Nearly four years after its creation, the Austin Economic Development Corp. announced its rebrand as Rally Austin as the city nonprofit moves closer to breaking ground on one of its long-planned projects in East Austin.

The big picture

The AEDC entity was created by city officials in 2020 to help manage local economic and cultural preservation initiatives. It's overseen by representatives with the city; local real estate firms; chambers of commerce; higher education institutions; and workforce, preservation and transportation groups.

Now called Rally Austin, the real estate nonprofit aims to continue supporting community-centered cultural and economic projects, such as the redevelopment of "Blocks 16 and 18" on East 11th Street, future caps and stitches over the rebuilt I-35, and a public-private development partnership adjacent to the rebuilt Austin Convention Center.

Rally Austin also works to maintain historic or iconic cultural spaces through the Austin Cultural Trust. It previously helped negotiate a new lease for The Hole in the Wall, a longtime staple on the Drag, and may assist other local businesses in similar ways.

The nonprofit has also moved some Austin cultural bond funds to upgrade East Austin's Millennium Youth Entertainment Complex, open performance space at the city's development center and expand the Austin Playhouse.

Quote of note

"We really feel like the name Rally Austin makes you ask, ‘What are they rallying for?’ We’re rallying for our mission, our vision to create affordable community benefits in Austin, related to our mission statement," President and CEO Theresa Alvarez told Community Impact.

Zooming in

Rally Austin is moving closer to the redevelopment of Blocks 16 and 18, located within Austin's African American Cultural Heritage District on East 11th next to the African American Cultural and Heritage Center as well as the Historic Victory Grill.

Plans to bring affordable residential, retail and venue spaces; a new community center; and other amenities to vacant city lots have been in the works for more than two decades. The project is supported by the city, Rally Austin, the Austin Housing Finance Corp. and the Urban Renewal Agency responsible for local planning efforts around East 11th and East 12th streets.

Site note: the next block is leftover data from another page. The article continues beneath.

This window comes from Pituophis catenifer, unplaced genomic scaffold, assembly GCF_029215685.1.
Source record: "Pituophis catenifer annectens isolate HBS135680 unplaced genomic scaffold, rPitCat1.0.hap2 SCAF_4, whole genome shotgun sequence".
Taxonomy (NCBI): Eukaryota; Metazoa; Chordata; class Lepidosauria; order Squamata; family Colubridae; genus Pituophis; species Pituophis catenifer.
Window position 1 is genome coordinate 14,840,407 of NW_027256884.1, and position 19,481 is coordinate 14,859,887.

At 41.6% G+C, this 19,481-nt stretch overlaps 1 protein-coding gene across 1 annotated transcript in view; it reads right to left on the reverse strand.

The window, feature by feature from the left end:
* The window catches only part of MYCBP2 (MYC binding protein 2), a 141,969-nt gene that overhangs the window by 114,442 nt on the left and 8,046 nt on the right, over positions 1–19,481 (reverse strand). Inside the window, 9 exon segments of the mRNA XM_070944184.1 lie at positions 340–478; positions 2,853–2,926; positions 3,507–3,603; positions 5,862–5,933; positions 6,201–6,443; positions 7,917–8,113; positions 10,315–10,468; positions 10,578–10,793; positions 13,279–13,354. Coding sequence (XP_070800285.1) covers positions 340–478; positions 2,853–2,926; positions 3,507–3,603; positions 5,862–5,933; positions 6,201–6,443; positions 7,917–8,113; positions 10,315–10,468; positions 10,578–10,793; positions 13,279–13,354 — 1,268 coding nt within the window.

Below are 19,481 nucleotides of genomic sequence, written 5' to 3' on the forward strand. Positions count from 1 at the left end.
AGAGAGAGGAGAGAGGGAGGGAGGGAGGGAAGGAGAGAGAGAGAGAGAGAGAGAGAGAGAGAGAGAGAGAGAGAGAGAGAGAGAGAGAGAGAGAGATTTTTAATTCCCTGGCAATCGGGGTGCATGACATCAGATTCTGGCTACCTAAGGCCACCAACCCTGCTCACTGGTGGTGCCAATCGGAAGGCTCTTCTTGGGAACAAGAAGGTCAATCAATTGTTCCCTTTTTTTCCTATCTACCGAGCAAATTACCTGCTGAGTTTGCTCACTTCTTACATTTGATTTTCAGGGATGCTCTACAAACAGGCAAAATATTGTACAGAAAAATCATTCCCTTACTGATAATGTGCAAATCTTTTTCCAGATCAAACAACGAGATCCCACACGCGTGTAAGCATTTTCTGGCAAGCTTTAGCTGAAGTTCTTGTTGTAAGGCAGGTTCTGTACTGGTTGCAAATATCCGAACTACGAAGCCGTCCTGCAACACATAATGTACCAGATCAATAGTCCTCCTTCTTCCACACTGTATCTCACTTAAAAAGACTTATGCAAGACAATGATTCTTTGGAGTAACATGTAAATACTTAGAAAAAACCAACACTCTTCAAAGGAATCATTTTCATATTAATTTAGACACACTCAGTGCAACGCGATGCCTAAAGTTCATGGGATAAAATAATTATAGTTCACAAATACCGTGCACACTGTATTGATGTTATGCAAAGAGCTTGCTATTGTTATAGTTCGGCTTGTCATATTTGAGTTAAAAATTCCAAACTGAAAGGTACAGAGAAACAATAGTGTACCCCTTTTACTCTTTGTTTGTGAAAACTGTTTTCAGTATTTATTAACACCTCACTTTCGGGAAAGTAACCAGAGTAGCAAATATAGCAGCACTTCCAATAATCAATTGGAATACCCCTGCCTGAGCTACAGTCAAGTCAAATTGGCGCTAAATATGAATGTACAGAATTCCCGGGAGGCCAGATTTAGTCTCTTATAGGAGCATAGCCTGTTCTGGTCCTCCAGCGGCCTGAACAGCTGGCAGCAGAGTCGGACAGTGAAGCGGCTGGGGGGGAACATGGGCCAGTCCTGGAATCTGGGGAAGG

Rally Austin is leading the redevelopment of East Austin's Blocks 16 and 18. (Courtesy Austin Economic Development Corp.)
The Blocks 16 and 18 redevelopment will bring new affordable housing, retail and performance spaces to East Austin. (Courtesy Austin Economic Development Corp.)
Officials with the nonprofit previously said the project would enhance the heritage district's status as a gateway between East Austin and downtown while also benefiting neighborhood residents—and potentially helping to bring previous residents or businesses back to the area.

Two project outlines are now being considered: a plan from the Austin Revitalization Authority and Legacy Commercial Real Estate, and a plan from the Guadalupe Neighborhood Development Corp. and Servitas.

The city Urban Renewal Board is expected to recommend one of the two in the near future, and City Council could then approve a final plan in the coming months.

While the project has taken years to come together, Alvarez said Rally Austin had successfully gotten local buy-in for the initiative.

"I’ve been in East Austin for 31 years, and I’ve seen the community get engaged, get frustrated and disengage," she said. "I would say there was resistance in the beginning because they were like, ‘Who are you? What are you doing? We’ve been told this story before.’ So just being able to re-engage, putting together stakeholder groups, the evaluation committee, I consider that a big success."

What's next

Alvarez said Rally Austin hopes to build on its cultural support work following past investments in The Hole in the Wall and Austin Playhouse.

The organization is slowly working its way through an extensive list of venues and businesses that have asked for financial assistance, but the need far outstrips available resources. Alvarez said dozens of previous applications included requests of more than $300 million total, with just about $20 million in aid to give out.

"Unfortunately, I’d love to say, ‘Oh, other people can apply. There’s more money.’ But there’s just not," Alvarez said. "What I would love to see happen is council continuing to invest in the cultural trust that we’ve created. I’d like to see private dollars available so that we could get to a point where we’re able to accept ongoing applications."
Rally Austin President and CEO Theresa Alvarez and Board Chair Carl Settles Jr. marked the organization's rebranding in June. (Courtesy Rally Austin)
Rally Austin President and CEO Theresa Alvarez and Board Chair Carl Settles Jr. marked the organization's rebranding in June. (Courtesy Rally Austin)
She also said Rally Austin will need support from the local philanthropic community to make its initiatives successful, building on previous donations from groups like the Wells Fargo Foundation that's supported Blocks 16 and 18.

"There’s a lot of people in this city and the region working on our affordability issues, and I really feel like the way to get this done is to rally around whatever best outcome we’re all trying to achieve—which I know is easier said than done," she said.